transmission through contaminated food that has not been cooked or refrigerated properly and by water that has been contaminated by human or animal fecal matter
Food and Water
If proper sanitation procedures such as hand washing are not followed after using the restroom or changing a diaper
Fecal-Oral Transmission
responsible for providing resistance to communicable diseases
The Immune System
Immunity that is present at birth
Inherited Immunity
immunity that is developed over a person's lifetime
Acquired immunity
occurs when a person has previously contracted a disease and recovered
Naturally acquired immunity
antibodies are introduced into the body by artificial means through immunization or vaccination
artificially acquired immunity
five ways of disease transmission in the dental office.
-patient to dental team
-dental team to patient
-patient to patient
-dental office to community
-community to dental office
usually occurs through direct contact, indirect contact, or droplet infection
patient to dental team
this form of transmission usually occurs if the dental team member has lesions or cuts on his or her hands, as well as through droplet infection
dental team to patient
this type of transmission occurs when contaminated instruments used on one patient are then used on another patient. Only one case of this has been reported in dentistry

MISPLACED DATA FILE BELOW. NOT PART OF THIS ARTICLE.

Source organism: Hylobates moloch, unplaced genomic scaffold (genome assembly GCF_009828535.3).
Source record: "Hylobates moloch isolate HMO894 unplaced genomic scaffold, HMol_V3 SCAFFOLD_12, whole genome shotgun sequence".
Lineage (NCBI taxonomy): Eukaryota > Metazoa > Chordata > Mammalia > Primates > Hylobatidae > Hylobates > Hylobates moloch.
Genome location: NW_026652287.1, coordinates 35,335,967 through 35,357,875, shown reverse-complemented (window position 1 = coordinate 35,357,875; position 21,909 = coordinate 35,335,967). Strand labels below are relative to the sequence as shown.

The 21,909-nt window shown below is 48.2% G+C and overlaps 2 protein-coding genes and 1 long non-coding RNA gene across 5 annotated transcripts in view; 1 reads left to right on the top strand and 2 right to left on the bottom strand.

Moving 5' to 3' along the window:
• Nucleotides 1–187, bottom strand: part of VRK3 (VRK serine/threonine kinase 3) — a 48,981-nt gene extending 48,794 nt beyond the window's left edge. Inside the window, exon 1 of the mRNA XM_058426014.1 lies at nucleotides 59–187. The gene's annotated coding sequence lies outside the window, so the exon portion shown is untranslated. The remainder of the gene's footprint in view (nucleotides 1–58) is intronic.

patient to patient
this type of transmission occurs when contaminated items are sent to a dental lab
dental office to community
this type of transmission occurs when contaminated municipal water supply enters the office and is in the dental unit water lines
community to dental office
What are two federal agencies that play an important role in infection control in dentistry?
What agency is a regulatory agency and has a Blood Borne Pathogen standard that is the most important law in dentistry?
What requires employers to protect their employees from exposure to blood and other potentially infectious material in the workplace?
OSHA's Blood-borne Pathogen Standard
Each dental office must have a written plan that clearly states how that office complies with the BBP standard. What is this plan called?
Exposure Control Plan
What is based on the concept that all human blood and body fluids are treated as if known to be infected with a blood-borne disease?